Cirque du Troumouse, Lac des Gloriettes & Col des Tentes

Pyrenees Peaks – Day Five, Lourdes (7th September 2017).

Today we took the third & final commute of the week. It was a 30 minute drive to Luz Saint Sauveur which is a mecca for road biking climbs – within 10 miles are Col de Tourmalet, Hautacam, Luz Ardiden, Col de Soulor which have all hosted Tour de France stages.


The original plan was to cycle out to Cirque de Troumouse, take a short, but steep detour up to Lac des Gloriettes, then if the legs were feeling good, also climb Luz Ardiden. We started riding in very, very light rain & under slate grey skies. It seems like the days here are very much like my climbing legs, they take a while to brighten up in the morning!


As the road leaves Luz St Sauveur, the road climbs a valley & regularly criss-crosses the river far below. Low cloud & the threat of rain meant the road was far quieter than expected, as normally loads of tourists would use this road to get to Cirque de Gavarnie – a UNESCO site. It also meant that the views of the high mountains were also hidden. After 6 miles there’s a turnoff signposted to Cirque de Troumouse on a small single track road & it’s here that the ride started to get fun. As we turned into a new valley, the sun popped its head out & it was time to get rid of the arm warmers & rain jacket.


The road climbs at a fairly consistent 6-8% as it twists & turns by the side of a gurgling stream & after a couple of miles, the valley widens out & the track is in the middle of meadow land. This continued for another 3 or 4 miles, before we reached a toll booth, where cars had to pay to climb the remaining 5 miles to Cirque de Troumouse. Cyclists & pedestrians are free to continue free of charge! The road began to rise steeply up the side of the valley & soon we were in sheep & cow grazing territory & we could hear marmots calling to each other. There’s a café half way up this section, so we stopped for a slice of fruits of the mountain tart & a coffee.




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There were now only 2.5 miles of switchbacks between us & the car park at the summit – stunning views awaited us, including our first sight of snow on this trip, way up above. I took a few minutes to enjoy the peaceful surroundings (there were more sheep than people).




The descent was on a rutted & bumpy track, so there was no danger of going fast, as the surface was covered in loose grit & gravel, plus there was always the chance of meeting a car on a blind corner. This was still a really enjoyable descent, it simply required full concentration!


I’d read on one of Will’s blogs that on the way back there was a great detour up to Lac des Gloriettes, a hydro-electric dam. This was too good an opportunity to miss, although it required significant effort, as the 2 mile climb never dropped below 10%. The views were well worth the effort of reaching the dam! At this point I floated the idea of changing our plan for the day & extending our trip up the valley to Port de Boucharo, via the Col des Tentes, rather than riding to the ski resort of Luz Ardiden.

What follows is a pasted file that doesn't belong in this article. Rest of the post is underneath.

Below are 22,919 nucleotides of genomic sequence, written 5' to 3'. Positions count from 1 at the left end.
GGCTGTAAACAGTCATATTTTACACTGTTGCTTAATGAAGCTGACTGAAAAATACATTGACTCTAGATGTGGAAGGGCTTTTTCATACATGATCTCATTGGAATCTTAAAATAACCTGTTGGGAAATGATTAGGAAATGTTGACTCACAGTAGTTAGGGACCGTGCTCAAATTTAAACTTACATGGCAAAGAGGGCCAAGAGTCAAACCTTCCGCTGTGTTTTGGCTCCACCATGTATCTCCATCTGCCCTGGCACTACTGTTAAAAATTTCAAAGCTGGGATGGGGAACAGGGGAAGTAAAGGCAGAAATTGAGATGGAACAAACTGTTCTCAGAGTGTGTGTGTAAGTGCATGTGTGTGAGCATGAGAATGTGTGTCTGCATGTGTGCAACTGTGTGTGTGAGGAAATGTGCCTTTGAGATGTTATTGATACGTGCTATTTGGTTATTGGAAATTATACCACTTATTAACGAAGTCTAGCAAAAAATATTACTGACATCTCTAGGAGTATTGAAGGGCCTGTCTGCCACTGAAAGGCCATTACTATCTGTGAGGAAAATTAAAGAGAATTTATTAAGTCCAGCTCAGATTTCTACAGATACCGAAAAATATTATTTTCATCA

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Col des Tentes is a 6 mile climb that rises to 2,208 metres, making it the highest paved road in the French Pyrenees (even higher than the mighty Tourmalet!). It’s set in stunning scenery & had hardly any traffic on it – the wildlife far outnumbered the cars. The climb has markers every kilometre, so you know how far is left to go & what the average gradient is for that section (this is common in The Alps & Pyrenees), but someone had fun when they made the signs, as every single gradient counter was wrong – this had to be somebody’s idea of a joke, as the steepest sections were marked as 1.2% average, while the shallower sections were marked as 10.2%!!




The early slopes of the climb were through woods, then meadows & as the road wound its way ever higher, this changed again & it resembled a moonscape. Along the way, we had to dodge our way through herds of sheep & cows, as they clearly own the roads around here! After about 75 minutes of effort, we finally made the summit – this was the first time in many years that a single 5 mile segment took more than 60 minutes to complete, which shows how tough the climb really was. I forgot to refill my water bottles when we left our coffee stop, so had also run out of water about two thirds of the way up the climb – schoolboy error!




At the summit, the car park was pretty much full & there were hundreds of ramblers, hikers & families out enjoying the walk out to Port Boucharo – this is the French/Spanish border & although I fancied crossing it, I didn’t want to fight my way through rush hour, so in the end we gave it a miss.


We had to negotiate the cows & sheep on the descent back to Gavarnie, where we stopped for a quick coffee to warm up from the fast & cold descent from Col des Tentes. From there we were back on a wider & smoother road all the way back to Luz St Sauveur. This ended up being our largest climbing day of the trip & was another real adventure in the wilderness of The Pyrenees!